Cherry Glazerr’s Apocalipstic is aggressive and weird, propelling a gritty, indie punk sound that’s characterized by harsh, trashy guitar tones, and that’s reinforced by the anbaric buzz of a synth and the urgent warmth of punk styled bass. They can be described as electrical garage rock – their sound is dissonant and dirty, upbeat and slightly off-putting. When listening to this album I imagine I’m following the bumpy lines of a jagged and desolate road in the thick of summer sweat. The album is groovy, with a blues influence that often adds some semblance of reservation. Mostly, this album conveys a mess of sporadic moods – loud and aggressive shouts mixed with earnest passion and melodic laments, back and forth.
Cherry Glazerr’s continuing propensity toward brutal honesty, and their penchant for all things strange is epitomized in the song, “Trash People,” where they highlight in a humorous way anything that makes them gross, and in turn, everything that makes them different. The song itself sounds like it could be called garage pop. A quick and antsy pop drum beat creates a linear rhythm and adds a drive, a straightforward destination, a need to arrive quick. There are hints of a discordant dream-pop influence. The vocals are distorted to reinforce a grimy ambiance. It’s a pop style with a weird vibe. The dirty content of the lyricism is confluent with the quirky atmosphere created by the jangly and metallic tone. They present themselves blatantly, confessing their antisocial and fringe positions, their odd and repellent traits with lines like, “We wear our underpants three days in a row/ My room smells like an ashtray” or “My carpet smells like beer forever, forever.” This song is emblematic of Cherry Glazerr’s loud and unrepentant music. Cherry Glazerr embraces their faults, “[w]earing a smile and a heart on [their] sleeve.” Their music is in your face, and proud to be conventionally unpleasant. Each song sounds strange, in a flagrant way. It feels forceful – not forced. The band wants you to feel uncomfortable with them. They want you to bask with them in their repugnant exultation. Cherry Glazerr accepts their strangeness, in a melodic way. It feels authentic, a genuine representation of their bizarre tendencies.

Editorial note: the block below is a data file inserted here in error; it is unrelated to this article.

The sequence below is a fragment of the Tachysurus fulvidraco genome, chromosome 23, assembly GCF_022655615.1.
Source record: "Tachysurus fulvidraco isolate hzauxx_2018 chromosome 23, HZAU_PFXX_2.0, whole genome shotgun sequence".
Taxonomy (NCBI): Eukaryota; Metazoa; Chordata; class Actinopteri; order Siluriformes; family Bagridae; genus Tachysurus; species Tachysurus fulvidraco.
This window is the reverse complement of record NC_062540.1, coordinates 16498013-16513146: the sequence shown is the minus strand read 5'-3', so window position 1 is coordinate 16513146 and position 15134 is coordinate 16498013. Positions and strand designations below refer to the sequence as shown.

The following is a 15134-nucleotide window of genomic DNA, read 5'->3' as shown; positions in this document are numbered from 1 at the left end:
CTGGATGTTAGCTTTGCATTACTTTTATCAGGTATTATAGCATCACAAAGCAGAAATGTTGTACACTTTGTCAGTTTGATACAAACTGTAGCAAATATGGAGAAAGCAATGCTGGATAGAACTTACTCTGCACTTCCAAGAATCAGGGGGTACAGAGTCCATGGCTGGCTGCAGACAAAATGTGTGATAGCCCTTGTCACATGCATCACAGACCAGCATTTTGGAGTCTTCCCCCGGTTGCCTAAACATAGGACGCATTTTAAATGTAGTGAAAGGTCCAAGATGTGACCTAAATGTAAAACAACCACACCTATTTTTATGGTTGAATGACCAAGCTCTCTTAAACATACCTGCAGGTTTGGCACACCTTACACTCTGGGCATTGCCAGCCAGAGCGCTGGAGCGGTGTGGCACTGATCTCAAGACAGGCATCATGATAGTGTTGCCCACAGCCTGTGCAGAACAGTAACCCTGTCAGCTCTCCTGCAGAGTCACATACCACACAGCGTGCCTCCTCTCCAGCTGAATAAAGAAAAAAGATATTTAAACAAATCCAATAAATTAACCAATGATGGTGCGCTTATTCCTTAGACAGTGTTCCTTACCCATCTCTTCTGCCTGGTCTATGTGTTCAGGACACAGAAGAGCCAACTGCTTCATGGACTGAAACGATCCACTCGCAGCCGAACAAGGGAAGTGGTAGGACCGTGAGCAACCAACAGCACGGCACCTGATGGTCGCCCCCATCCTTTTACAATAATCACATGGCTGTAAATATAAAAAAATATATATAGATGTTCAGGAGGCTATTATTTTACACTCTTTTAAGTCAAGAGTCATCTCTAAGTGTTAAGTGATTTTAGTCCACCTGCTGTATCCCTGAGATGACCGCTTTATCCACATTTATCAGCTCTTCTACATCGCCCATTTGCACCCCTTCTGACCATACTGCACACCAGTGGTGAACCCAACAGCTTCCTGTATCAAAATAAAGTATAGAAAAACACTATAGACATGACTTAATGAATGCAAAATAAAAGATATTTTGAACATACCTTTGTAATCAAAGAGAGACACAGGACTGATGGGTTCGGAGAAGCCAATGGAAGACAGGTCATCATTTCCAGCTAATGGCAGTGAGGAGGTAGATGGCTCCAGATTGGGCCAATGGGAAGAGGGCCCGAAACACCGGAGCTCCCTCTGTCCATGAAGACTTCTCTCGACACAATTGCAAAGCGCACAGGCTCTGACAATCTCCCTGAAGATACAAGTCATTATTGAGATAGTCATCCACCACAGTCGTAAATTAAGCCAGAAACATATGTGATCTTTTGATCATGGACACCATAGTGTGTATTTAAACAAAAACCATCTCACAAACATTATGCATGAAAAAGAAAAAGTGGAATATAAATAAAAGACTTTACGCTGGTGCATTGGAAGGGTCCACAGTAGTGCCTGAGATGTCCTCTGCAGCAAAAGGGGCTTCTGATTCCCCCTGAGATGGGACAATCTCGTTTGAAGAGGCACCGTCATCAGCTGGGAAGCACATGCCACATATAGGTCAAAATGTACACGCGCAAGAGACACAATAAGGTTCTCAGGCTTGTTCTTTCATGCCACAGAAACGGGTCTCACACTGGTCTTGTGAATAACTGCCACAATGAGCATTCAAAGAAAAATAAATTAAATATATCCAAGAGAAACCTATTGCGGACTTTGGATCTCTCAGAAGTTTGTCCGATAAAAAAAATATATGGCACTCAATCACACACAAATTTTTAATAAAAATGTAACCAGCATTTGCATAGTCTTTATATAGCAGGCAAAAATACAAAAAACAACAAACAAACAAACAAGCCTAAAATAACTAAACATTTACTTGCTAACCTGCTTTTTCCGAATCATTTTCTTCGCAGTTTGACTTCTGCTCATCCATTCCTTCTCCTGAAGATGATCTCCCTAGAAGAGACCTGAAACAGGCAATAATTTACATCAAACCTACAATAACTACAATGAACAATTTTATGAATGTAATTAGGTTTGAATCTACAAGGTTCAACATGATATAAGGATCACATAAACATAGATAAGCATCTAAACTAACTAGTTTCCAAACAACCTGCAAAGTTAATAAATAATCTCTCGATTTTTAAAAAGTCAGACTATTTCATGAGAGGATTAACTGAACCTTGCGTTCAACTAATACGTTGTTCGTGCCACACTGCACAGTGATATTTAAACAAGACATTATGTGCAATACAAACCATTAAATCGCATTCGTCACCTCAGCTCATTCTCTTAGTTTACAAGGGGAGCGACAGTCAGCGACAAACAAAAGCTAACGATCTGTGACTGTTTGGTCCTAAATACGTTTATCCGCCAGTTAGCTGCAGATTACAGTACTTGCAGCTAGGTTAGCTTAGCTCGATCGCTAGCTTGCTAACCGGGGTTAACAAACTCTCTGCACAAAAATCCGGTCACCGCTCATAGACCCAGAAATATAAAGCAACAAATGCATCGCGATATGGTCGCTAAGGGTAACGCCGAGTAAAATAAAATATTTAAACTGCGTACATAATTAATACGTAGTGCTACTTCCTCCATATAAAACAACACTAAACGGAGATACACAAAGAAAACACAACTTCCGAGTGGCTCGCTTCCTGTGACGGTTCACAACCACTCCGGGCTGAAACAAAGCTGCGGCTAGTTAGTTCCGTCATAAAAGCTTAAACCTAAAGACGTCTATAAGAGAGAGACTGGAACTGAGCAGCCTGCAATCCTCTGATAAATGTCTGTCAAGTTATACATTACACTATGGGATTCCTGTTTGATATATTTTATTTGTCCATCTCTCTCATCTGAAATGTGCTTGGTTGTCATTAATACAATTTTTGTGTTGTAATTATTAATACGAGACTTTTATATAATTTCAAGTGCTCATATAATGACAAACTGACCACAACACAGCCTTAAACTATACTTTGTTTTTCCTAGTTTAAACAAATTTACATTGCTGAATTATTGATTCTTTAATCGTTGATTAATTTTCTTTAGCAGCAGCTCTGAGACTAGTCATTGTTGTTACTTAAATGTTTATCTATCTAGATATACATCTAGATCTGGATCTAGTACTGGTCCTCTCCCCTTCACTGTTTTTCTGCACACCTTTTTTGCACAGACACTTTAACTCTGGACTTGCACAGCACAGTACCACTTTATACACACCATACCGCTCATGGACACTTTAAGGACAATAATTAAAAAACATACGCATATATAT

Throughout Apocalipstic, one can often find hints and blends of a versatile array of genres and influences. Cherry Glazerr incorporates elements from a range of variant influences, drawn from a scope of alternative and indie rock. In “Moon Dust,” for example, the spacy style and eerie tones put forth by the synths and guitars are reminiscent of a slight psychedelia, and parallel the surreal content of the song’s lyrics: “Psychoactive on a mystical wave/ I found some clarity in this three-dimensional space.” The song’s name aptly suits the retro, extraterrestrial sound. The song, “Humble Pro,” is slightly more surfy with a more traditional punk style. The tones of the synth and the electric guitar work to weave a dreamy feel again. “Nuclear Bomb” is slower, almost ballad-like. There is a sense of melancholic frustration in the vocals. The tone is similar to the rest of the album, grimy and noisy, but the song sounds more serious than usual.
Despite the album’s versatility, it is characterized by a beat that is almost always simple and groovy, filling and building an intense yet airy space that’s designated by rhythmic guitars. The album is very rhythmic. At the centre of their sound, surrounded by their subtle and permeating influences, Cherry Glazerr is distinguished by a punky blues style infused with a messy aesthetic. Many of the songs have the linear feel of punk songs, while embracing pop melodies. Cherry Glazerr drives these styles through a filter of garage band trash. It’s a trashy sound that enhances their appeal.
Inherent to this album, and notable in almost every song, is the unique way in which emotion is conveyed through the vocals. Each song is energized with a multitude of moods that is made apparent through the way each word is sung. Each note is a surprise. Emotion is irregular in Cherry Glazerr. It’s sporadic and spontaneous. Each song depicts a sense of indecision, of complex feeling that is presented in a bare way, authentically, to represent the disorganization that is fundamental to subjective reaction. The vocal style of Clementine Creevy is interesting. Her voice is imbued with a subtle touch of distortion and reverb, which pushes a somewhat dissonant tone, while also remaining slightly dreamy and aggressively psychedelic. Creevy doesn’t stick to conventional vocal patterns, accentuating beats in unexpected and unique ways, breaking up syllables across bars and leaving the listener in initial states of ambiguity. The way Creevy’s lyrics and melodies play with each other is frequently jarring and intense, yet satisfying. You often can’t anticipate the direction Creevy will take. Despite their notability, the vocals are still used in prudent and communal ways. Creevy’s singing is emphasized as a beneficent instrument, while still maintaining a catchiness that parallels the album’s highly rhythmic instrumentation. Sometimes the vocals take on a generic “indie rock” tone that detracts from a song’s quality, but it’s not often.
The album ends with its title track, “Apocalipstic” – a heavier, instrumental jam with more spaced out beats and a slow, rhythmic guitar groove. There is a discordant ringing that creates an uppity and contrasting wave that moves in and and out rapidly. It’s unexpected, with a diverging feeling that opposes the lighter air of the rest of the album. It’s more rockish, and epic than their other songs, and serves as a darker and earnest finale to a satisfyingly good garage punk album.